1 John Introduction

Inductive Study of 1 John began with the reading of the letters of John. Below is the link for the observation chart and the overview video from the Bible Project.

Observation chart for 1 John

Bible Project on 1 John


  • Who: John son of Zebedee (Mk 1:19-20) – the apostle and the author of the Gospel  and Revelation
  • What: it was a circular letter sent to Christians in a number of places
  • When: Probably between A.D. 85 and 90 
  • Where: from Ephesus
  • Why: To reassure Christians in their faith and to counter false teachings (1 John 1:4, 2:1, 12-14, 21, 26; 5:13)
  • How: a sermon/letters

Key words and phrases:

  • Fellowship:
  • Heard:
  • Life:
  • Light:
  • Seen:
  • Darkness:
  • Father:
  • Jesus:
  • Manifested:
  • Proclaim:
  • Sin and sins:
  • Truth:
  • Walk:

Next week: More about the key words found in chapter 1.

4 comments on “1 John Introduction

  1. Marie L Hollibaugh on

    Logos [G3056] is used in 1 John 1:1 as a sort of title for Christ. But when I look up logos in Strong’s concordance, I have a very difficult time trying to figure out which of the many definitions of Logos applies to Jesus. At best, all I can come up with is that Jesus is the personification of the spoken word of God but I cannot find anything that alludes to that. To put it simply, I would like to know why “logos” was used in reference to Jesus.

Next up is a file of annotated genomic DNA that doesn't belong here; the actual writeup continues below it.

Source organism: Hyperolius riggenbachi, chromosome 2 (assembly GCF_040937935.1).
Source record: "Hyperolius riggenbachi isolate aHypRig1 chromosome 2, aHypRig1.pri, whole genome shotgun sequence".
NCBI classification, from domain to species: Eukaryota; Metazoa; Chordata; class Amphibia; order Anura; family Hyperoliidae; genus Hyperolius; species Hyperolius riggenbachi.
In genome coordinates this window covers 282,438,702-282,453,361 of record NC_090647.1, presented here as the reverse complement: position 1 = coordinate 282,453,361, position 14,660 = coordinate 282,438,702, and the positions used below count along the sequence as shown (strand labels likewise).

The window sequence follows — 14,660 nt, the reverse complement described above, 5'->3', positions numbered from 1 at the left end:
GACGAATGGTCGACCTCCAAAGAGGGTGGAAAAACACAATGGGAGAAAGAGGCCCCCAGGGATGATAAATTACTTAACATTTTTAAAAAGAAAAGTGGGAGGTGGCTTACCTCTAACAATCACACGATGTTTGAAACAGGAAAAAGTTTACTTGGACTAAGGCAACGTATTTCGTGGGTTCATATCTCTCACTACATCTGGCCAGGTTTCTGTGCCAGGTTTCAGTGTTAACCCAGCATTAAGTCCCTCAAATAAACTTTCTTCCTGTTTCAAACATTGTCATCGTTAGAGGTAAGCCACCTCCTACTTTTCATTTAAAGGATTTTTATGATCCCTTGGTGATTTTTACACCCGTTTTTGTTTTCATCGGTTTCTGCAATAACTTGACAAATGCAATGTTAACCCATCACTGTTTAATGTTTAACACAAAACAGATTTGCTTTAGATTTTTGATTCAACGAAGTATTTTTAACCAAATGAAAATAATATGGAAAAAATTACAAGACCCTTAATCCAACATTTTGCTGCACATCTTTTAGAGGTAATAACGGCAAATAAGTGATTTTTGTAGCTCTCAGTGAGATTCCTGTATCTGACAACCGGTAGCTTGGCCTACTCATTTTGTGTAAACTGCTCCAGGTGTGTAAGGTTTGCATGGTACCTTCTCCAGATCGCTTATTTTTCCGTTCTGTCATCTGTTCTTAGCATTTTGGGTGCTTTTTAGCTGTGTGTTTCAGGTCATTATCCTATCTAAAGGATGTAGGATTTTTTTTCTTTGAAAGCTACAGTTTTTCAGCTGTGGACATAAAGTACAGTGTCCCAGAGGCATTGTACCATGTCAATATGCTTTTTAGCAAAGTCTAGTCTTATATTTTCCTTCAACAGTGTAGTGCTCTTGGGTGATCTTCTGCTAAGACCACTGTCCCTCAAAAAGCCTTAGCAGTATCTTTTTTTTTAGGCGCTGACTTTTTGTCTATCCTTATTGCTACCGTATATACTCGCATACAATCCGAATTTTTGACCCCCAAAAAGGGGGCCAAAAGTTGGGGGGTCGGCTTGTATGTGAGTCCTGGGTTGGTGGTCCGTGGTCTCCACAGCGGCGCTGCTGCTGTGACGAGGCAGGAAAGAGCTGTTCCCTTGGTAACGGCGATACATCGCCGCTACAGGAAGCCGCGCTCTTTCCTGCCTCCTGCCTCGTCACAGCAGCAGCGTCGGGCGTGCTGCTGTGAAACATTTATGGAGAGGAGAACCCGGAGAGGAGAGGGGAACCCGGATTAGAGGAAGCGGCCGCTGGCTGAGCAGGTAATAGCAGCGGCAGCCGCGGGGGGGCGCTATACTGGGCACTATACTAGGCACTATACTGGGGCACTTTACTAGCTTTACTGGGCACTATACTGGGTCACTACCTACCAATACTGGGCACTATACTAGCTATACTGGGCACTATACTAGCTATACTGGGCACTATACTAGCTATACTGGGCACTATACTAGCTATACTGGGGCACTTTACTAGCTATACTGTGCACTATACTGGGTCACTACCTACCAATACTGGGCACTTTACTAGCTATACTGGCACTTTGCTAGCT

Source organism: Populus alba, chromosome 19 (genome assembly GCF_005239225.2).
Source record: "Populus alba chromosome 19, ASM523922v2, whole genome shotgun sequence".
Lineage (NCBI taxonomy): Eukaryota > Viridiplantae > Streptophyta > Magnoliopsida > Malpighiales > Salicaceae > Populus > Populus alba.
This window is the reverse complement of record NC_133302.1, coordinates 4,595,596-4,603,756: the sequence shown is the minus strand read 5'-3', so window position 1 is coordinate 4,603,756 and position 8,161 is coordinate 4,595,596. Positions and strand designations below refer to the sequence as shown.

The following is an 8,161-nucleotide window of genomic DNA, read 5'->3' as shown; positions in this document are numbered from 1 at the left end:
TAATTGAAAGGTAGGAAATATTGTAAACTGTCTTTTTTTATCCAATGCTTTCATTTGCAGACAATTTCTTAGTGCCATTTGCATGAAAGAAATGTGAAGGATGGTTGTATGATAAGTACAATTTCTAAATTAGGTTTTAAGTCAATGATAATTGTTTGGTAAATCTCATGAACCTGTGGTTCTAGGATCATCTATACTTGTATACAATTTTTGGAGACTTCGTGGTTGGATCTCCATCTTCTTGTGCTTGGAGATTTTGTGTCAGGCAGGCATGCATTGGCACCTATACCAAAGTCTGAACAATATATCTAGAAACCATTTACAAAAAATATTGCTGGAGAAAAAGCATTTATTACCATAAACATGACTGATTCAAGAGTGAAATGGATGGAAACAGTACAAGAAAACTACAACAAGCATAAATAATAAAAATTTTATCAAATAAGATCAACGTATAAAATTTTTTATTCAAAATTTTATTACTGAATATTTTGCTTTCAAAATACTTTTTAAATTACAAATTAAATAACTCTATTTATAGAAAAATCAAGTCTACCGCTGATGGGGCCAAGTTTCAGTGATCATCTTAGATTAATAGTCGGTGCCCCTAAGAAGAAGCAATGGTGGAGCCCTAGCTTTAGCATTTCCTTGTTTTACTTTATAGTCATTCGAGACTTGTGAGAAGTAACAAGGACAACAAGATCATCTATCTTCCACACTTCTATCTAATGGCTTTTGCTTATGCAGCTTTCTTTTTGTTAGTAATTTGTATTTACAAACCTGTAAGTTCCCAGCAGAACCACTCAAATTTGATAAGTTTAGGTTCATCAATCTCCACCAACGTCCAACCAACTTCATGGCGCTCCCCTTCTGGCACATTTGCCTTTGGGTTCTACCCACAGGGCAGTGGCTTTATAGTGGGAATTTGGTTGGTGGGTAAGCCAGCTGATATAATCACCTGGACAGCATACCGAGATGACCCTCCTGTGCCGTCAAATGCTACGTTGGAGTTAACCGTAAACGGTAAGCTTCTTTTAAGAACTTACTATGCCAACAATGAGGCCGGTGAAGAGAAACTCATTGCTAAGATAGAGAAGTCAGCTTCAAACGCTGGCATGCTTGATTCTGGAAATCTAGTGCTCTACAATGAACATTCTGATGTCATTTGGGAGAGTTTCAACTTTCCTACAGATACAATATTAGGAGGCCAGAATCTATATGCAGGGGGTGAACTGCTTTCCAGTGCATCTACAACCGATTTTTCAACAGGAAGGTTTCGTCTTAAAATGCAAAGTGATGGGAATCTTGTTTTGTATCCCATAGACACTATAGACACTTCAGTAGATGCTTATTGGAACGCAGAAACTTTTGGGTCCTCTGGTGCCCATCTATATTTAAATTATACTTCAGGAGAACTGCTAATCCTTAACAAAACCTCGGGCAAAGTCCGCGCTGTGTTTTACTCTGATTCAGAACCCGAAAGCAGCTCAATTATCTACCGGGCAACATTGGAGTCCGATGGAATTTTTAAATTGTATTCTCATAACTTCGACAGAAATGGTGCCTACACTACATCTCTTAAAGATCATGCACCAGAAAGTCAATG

• Rod Humphrey on

      From The Word Study Dictionary: The word Lógos in Joh 1:1, Joh 1:14; 1Jn 1:1; and Rev 9:13 stands for the preincarnate Christ, the spiritual, divine nature spoken of in the Jewish writings before and about the time of Christ, under various names, e.g., Son of Man (Dan 7:13).
      From the John Gill commentary: “Now as this is said of Christ, the Word of life, who is so called, because he has life in himself, as God, as the Mediator, and as man, and is the author of life, natural, spiritual, and eternal, it must be understood as he, the Word, is made manifest in the flesh; for he, as the Word, or as a divine person, or as considered in his divine nature, is not to be seen nor handled: this therefore is spoken of the Word, or of the person of Christ, God-man, with respect to his human nature, as united to the Logos, or Word of God; and so is a proof of the truth and reality of his human nature, by several of the senses.”
      Hope this helps.


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